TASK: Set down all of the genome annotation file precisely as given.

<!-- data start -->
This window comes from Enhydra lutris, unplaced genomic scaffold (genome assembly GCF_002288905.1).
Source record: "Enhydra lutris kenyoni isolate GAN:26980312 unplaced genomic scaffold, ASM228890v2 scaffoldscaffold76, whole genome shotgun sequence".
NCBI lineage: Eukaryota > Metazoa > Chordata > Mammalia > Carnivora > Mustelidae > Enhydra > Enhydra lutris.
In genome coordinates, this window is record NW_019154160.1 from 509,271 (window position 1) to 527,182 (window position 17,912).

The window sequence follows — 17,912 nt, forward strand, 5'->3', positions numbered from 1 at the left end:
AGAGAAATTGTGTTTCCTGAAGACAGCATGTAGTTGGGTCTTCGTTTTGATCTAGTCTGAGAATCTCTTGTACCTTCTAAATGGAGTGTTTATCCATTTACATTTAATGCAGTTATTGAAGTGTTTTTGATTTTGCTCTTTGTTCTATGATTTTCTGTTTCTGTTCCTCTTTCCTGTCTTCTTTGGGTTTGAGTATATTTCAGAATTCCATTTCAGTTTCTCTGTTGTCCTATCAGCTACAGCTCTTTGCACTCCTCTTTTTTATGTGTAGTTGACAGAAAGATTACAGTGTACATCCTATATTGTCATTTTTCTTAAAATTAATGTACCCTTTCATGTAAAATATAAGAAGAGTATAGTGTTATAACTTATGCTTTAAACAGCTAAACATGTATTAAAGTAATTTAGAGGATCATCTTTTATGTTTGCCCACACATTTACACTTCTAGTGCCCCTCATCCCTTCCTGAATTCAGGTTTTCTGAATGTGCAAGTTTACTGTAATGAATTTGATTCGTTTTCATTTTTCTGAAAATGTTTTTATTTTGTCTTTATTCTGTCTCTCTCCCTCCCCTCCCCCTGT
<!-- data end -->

This window comes from Enhydra lutris, unplaced genomic scaffold (genome assembly GCF_002288905.1).
Source record: "Enhydra lutris kenyoni isolate GAN:26980312 unplaced genomic scaffold, ASM228890v2 scaffoldscaffold76, whole genome shotgun sequence".
NCBI lineage: Eukaryota > Metazoa > Chordata > Mammalia > Carnivora > Mustelidae > Enhydra > Enhydra lutris.
In genome coordinates, this window is record NW_019154160.1 from 509,271 (window position 1) to 527,182 (window position 17,912).

The window sequence follows — 17,912 nt, forward strand, 5'->3', positions numbered from 1 at the left end:
AGAGAAATTGTGTTTCCTGAAGACAGCATGTAGTTGGGTCTTCGTTTTGATCTAGTCTGAGAATCTCTTGTACCTTCTAAATGGAGTGTTTATCCATTTACATTTAATGCAGTTATTGAAGTGTTTTTGATTTTGCTCTTTGTTCTATGATTTTCTGTTTCTGTTCCTCTTTCCTGTCTTCTTTGGGTTTGAGTATATTTCAGAATTCCATTTCAGTTTCTCTGTTGTCCTATCAGCTACAGCTCTTTGCACTCCTCTTTTTTATGTGTAGTTGACAGAAAGATTACAGTGTACATCCTATATTGTCATTTTTCTTAAAATTAATGTACCCTTTCATGTAAAATATAAGAAGAGTATAGTGTTATAACTTATGCTTTAAACAGCTAAACATGTATTAAAGTAATTTAGAGGATCATCTTTTATGTTTGCCCACACATTTACACTTCTAGTGCCCCTCATCCCTTCCTGAATTCAGGTTTTCTGAATGTGCAAGTTTACTGTAATGAATTTGATTCGTTTTCATTTTTCTGAAAATGTTTTTATTTTGTCTTTATTCTGTCTCTCTCCCTCCCCTCCCCCTGT